Kathy Cacicedo Photography

Kathy Cacicedo ’85, a New Jersey-based photographer, created this photo illustration, featuring the Statue of Liberty, in response to the terrorist attacks.

      My mind constantly returned to happier times at Syracuse with Jason: our freshman year at Brewster/Boland; filling up his (illegal) waterbed at Watson; celebrating my 21st birthday at Chuck’s; games at the Dome; struggling through a last-minute math requirement senior year. It seemed so unfair. He got married a few years ago, and had a 13-month-old daughter, Zoe. Jennifer and Zoe were the light of his life, and Jason was a truly unconditional friend—committed to his friends, family, and job. He was also passionate about learning, his education, and Syracuse.
      As his memorial service started, I thought about why this had happened, and how terrorist hatred could touch the Syracuse community twice. What is it in the world that perpetuates such evil, and how can it be reconciled? I suspect that it’s best to leave that question to experts. At the end of the day, no action will bring back my friends who were victims of Pan Am 103 or the World Trade Center attack, which is all that I really want.
  Since September 11, much has changed. All of us look at life differently now. We say what needs to be said, we hug our kids, we savor the little moments, and yes, we in New York and the nation are beginning to live our lives again, although they will never be quite the same. I know that this is what Jason and the others we have lost would have wanted, and what they would have done.

      I vow to try to make a difference in the lives of those left behind, to support them and love them as those who are gone did, to tell them stories about times we had with their loved ones, and to perpetuate the values they stood for. And I will never forget them. Jason’s spirit will live on in his daughter, and in us—his friends and fellow alumni. None of the evil in the world will take that away.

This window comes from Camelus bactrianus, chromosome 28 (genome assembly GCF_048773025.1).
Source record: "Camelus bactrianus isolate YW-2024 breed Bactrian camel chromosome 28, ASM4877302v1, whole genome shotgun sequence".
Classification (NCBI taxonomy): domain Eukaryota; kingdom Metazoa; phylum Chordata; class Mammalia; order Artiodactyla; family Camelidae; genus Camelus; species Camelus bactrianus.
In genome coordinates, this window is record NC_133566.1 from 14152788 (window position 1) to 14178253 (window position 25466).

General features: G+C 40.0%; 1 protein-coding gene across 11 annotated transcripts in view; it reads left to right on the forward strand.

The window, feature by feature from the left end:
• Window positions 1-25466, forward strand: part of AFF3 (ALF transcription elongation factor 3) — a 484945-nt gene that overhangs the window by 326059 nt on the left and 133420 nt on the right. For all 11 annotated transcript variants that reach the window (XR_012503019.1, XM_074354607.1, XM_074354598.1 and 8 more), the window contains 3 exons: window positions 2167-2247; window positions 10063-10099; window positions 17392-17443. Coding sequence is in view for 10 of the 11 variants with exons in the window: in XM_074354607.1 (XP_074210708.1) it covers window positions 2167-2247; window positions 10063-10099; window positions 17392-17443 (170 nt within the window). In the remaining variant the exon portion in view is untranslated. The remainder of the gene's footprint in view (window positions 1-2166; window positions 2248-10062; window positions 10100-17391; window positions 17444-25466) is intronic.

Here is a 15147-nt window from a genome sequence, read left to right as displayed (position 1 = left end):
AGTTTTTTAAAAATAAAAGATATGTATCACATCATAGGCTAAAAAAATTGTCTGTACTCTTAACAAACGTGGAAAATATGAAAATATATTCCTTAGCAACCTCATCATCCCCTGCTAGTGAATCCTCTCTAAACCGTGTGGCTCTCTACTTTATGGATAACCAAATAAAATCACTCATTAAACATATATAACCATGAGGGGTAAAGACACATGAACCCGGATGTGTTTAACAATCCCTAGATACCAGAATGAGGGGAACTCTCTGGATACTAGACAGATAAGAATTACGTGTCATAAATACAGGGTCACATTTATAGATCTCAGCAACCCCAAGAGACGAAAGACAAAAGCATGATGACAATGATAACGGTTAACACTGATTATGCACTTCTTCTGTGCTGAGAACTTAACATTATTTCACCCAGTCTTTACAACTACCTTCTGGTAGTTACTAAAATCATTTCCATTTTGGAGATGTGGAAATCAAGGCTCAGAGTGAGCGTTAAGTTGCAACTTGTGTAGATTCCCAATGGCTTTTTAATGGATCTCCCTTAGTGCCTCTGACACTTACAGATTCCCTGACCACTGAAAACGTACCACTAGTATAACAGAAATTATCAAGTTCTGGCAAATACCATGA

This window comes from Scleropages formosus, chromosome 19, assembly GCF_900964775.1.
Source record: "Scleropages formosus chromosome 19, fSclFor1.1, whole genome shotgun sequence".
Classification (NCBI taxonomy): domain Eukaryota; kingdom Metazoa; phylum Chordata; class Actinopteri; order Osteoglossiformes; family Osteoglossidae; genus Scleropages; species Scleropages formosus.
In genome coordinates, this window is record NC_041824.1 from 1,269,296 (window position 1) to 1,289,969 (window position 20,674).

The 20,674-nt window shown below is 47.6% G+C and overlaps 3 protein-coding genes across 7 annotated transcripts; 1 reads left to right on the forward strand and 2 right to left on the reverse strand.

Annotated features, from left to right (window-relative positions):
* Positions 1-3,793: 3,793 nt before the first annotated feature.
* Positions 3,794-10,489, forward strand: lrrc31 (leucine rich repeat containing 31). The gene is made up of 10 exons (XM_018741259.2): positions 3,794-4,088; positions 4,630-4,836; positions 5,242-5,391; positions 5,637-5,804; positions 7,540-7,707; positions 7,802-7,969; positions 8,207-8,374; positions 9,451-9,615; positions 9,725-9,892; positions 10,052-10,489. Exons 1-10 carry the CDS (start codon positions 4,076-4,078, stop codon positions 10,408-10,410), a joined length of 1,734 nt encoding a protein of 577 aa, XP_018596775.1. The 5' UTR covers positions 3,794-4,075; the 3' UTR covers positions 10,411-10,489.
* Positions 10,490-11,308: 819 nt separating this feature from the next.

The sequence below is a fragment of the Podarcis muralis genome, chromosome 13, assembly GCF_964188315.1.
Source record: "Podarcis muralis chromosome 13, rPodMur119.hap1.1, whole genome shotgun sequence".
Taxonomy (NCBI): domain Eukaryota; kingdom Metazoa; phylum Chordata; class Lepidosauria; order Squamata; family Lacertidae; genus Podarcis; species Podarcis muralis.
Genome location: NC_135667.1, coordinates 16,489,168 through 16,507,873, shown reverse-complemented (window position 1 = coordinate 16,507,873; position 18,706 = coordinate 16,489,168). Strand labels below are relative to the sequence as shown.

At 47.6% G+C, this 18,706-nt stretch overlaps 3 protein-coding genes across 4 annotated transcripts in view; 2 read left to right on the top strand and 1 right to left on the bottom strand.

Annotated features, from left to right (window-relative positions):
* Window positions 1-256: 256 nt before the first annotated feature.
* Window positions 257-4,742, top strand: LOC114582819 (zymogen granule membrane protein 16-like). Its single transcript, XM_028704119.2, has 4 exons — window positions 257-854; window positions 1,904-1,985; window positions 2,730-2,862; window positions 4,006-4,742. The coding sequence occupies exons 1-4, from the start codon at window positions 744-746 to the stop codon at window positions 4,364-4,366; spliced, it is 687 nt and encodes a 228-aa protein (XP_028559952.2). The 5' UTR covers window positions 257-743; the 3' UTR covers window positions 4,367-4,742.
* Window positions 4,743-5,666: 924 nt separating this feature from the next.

Kristin Walker-Bidwell, a 1990 graduate of the College of Arts and Sciences and former member of the SU women’s rowing team, is an account supervisor at J. Brown/LMC Group, an advertising agency in Stamford, Connecticut. She lives in Pelham, New York, with her husband and three children.

Responding to Stress

As a seasoned family therapist, I have learned a great deal from generations of successful family functioning about how to respond to stressful times in ways that heal rather than harm. Crisis brings out the best and the worst in people. Denial is a short-term solution, but long-term growth occurs when we are honest with ourselves and others about what is actually occurring and how it is impacting us. Use this opportunity to get to know yourself and your loved ones a little better. It is important to listen to others, to be curious, not judgmental. Give yourself and your loved ones permission to rest and contemplate, to take positive action, and remind yourself that, with support from loved ones and/or spiritual connections, you can tolerate what passes your way.

—Linda Stone Fish, professor of child and family studies, College of Human Services and Health Professions


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Main Home Page Contents Chancellor's Message Opening Remarks
Reflections In Memoriam Time of Terror Lessons of Hope
Future Impact Voices

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